Fig 3
Pharyngeal diverticulum.


There are two main groups of pharyngeal muscles; longitudinal and circular.

The muscles of the pharynx are mostly innervated by the vagus nerve – the only exception being the stylopharyngeus (glossopharyngeal nerve).


There are three circular pharyngeal constrictor muscles – superior, middle, and inferior. They are arranged like stacked glasses, which form an incomplete muscular circle around the pharynx.

The circular muscles contract sequentially from superior to inferior to constrict the pharyngeal lumen. and thus propel the bolus of food inferiorly into the oesophagus.

  • Superior pharyngeal constrictor – the uppermost pharyngeal constrictor. It is located in the oropharynx.
    • Originates from the pterygomandibular ligament, alveolar process of mandible, medial pterygoid plate and pterygoid hamulus of the sphenoid bone.
    • Inserts posteriorly onto the pharyngeal tubercle of the occiput and the pharyngeal raphe.
  • Middle pharyngeal constrictor – located in the laryngopharynx.
    • Originates from the stylohyoid ligament and the horns of the hyoid bone.
    • Inserts posteriorly into the pharyngeal raphe.
  • Inferior pharyngeal constrictor – located in the laryngopharynx. It has two components:
    • Thyropharyngeal fibres originate from the thyroid cartilage
    • Cricopharyngeal fibres originate from the cricoid cartilage
    • All fibres insert posteriorly onto the pharyngeal raphe.

Fig 4
Lateral view of the deep structures of the pharynx. Visible are the circular muscles of the pharynx, and the stylopharyngeus.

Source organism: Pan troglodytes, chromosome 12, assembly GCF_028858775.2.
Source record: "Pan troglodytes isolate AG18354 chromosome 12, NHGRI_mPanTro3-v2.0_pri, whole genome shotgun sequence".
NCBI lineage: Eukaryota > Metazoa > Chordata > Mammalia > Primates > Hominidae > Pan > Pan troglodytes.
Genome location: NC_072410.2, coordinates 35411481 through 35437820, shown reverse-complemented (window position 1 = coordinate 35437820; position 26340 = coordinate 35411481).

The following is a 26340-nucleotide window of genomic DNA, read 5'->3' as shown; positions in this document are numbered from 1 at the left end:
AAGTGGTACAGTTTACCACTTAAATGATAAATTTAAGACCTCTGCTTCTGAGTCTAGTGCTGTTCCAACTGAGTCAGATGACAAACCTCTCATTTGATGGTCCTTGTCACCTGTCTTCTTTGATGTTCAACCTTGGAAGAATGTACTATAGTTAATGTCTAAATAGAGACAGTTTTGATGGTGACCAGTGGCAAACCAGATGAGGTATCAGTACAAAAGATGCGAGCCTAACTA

The longitudinal muscles are the stylopharyngeus, palatopharyngeus and salpingopharyngeus. They act to shorten and widen the pharynx, and elevate the larynx during swallowing.

  • Stylopharyngeus – originates from the styloid process of the temporal bone and inserts onto the pharyngeal wall.
    • Unlike the other pharyngeal muscles, it is innervated by the glossopharyngeal nerve (CN IX).
  • Palatopharyngeus – originates from the hard palate of the oral cavity and inserts onto the pharyngeal wall.
    • Innervated by the vagus nerve (CN X).
  • Salpingopharyngeus – originates from the Eustachian tube and inserts onto the pharyngeal wall.
    • Innervated by the vagus nerve (CN X).
    • In addition to contributing to swallowing, it also opens the Eustachian tube to equalise the pressure in the middle ear.

Fig 5
Posterior view of the pharynx. The pharynx has been split down the midline and opened, to show the longitudinal muscles.


Motor and sensory innervation of the majority of the pharynx (except nasopharynx) is achieved by the pharyngeal plexus.

The pharyngeal plexus, which overlies the middle pharyngeal constrictor, is formed by:


The pharynx receives sensory innervation from the glossopharyngeal nerve.

In addition:

  • The anterior and superior aspect of the nasopharynx is innervated by the maxillary nerve (CN V2)
  • The inferior aspect of the laryngopharynx (surrounding the beginning of the larynx) is innervated by the internal branch of the vagus nerve.


All the muscles of the pharynx are innervated by the vagus nerve (CN X), except for the stylopharyngeus, which is innervated by the glossopharyngeal nerve (CN IX).


Arterial supply to the pharynx is via branches of the external carotid artery:

  • Ascending pharyngeal artery
  • Branches of the facial artery
  • Branches of the lingual and maxillary arteries.

Venous drainage is achieved by the pharyngeal venous plexus, which drains into the internal jugular vein.

Fig 4 - Vasculature of the pharynx. Right arterial supply via the ECA and left venous plexus shown.

Fig 6
Vasculature of the pharynx. Right arterial supply via the ECA and left venous plexus shown.